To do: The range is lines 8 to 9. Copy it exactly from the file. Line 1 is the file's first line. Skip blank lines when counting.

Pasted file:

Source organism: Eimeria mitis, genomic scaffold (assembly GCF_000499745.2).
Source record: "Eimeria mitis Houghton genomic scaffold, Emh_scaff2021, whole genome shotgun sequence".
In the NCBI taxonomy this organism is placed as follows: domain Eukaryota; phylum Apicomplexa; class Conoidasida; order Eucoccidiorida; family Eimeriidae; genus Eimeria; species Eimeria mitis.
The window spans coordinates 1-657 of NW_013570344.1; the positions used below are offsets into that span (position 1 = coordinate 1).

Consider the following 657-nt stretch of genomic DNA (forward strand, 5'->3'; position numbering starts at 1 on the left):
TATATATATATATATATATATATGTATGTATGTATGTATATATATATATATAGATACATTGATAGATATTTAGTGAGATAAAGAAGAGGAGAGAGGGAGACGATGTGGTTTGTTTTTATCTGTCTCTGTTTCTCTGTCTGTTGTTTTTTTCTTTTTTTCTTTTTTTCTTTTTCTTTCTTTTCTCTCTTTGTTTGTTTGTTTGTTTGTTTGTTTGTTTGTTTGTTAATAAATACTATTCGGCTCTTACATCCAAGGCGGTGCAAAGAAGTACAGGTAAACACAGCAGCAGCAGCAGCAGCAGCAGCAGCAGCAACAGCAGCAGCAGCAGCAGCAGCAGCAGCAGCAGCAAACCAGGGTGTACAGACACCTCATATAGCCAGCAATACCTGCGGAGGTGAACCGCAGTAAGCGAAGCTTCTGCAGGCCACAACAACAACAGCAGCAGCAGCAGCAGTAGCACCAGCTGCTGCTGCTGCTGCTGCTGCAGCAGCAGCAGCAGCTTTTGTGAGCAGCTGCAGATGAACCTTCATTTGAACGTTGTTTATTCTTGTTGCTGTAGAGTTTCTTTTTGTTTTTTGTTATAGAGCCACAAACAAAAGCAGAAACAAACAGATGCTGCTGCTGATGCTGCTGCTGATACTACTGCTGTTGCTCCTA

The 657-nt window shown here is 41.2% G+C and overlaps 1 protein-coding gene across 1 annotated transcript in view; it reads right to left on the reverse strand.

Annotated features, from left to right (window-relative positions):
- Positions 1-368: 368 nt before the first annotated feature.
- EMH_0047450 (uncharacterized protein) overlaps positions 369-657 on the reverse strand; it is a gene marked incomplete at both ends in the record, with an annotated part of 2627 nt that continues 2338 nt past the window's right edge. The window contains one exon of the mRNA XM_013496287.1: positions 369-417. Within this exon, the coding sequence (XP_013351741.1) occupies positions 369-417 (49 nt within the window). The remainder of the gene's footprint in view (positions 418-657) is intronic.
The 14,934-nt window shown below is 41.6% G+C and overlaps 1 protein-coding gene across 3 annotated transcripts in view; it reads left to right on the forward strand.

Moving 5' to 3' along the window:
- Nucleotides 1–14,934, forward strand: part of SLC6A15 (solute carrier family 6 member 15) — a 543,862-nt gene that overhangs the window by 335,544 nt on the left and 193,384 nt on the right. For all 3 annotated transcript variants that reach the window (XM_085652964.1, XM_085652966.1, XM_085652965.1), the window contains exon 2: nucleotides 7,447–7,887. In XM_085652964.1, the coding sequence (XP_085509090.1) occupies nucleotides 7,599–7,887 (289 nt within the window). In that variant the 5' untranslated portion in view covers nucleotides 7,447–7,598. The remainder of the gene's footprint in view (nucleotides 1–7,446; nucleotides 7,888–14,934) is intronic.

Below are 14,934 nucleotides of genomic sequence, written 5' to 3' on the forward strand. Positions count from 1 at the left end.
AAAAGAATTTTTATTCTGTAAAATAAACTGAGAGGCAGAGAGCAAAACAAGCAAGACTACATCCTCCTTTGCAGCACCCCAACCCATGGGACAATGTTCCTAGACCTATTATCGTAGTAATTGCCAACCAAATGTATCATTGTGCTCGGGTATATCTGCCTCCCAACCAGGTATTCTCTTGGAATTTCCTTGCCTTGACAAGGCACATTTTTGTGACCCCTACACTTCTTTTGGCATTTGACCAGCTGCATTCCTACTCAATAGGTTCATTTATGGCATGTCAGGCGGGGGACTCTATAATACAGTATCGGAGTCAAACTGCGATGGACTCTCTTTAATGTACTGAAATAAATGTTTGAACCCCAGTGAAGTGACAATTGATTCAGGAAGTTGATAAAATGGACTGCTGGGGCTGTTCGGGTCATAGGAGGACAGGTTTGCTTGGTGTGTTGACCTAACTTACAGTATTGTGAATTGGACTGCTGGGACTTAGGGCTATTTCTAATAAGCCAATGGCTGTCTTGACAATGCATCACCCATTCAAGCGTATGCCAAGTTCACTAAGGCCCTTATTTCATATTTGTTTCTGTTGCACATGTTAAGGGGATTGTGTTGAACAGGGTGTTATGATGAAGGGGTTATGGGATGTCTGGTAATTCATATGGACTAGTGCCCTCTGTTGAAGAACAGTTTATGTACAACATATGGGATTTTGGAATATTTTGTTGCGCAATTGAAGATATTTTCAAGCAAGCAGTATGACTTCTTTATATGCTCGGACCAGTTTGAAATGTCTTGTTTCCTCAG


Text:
Annotated features, from left to right (window-relative positions):
- Positions 1-368: 368 nt before the first annotated feature.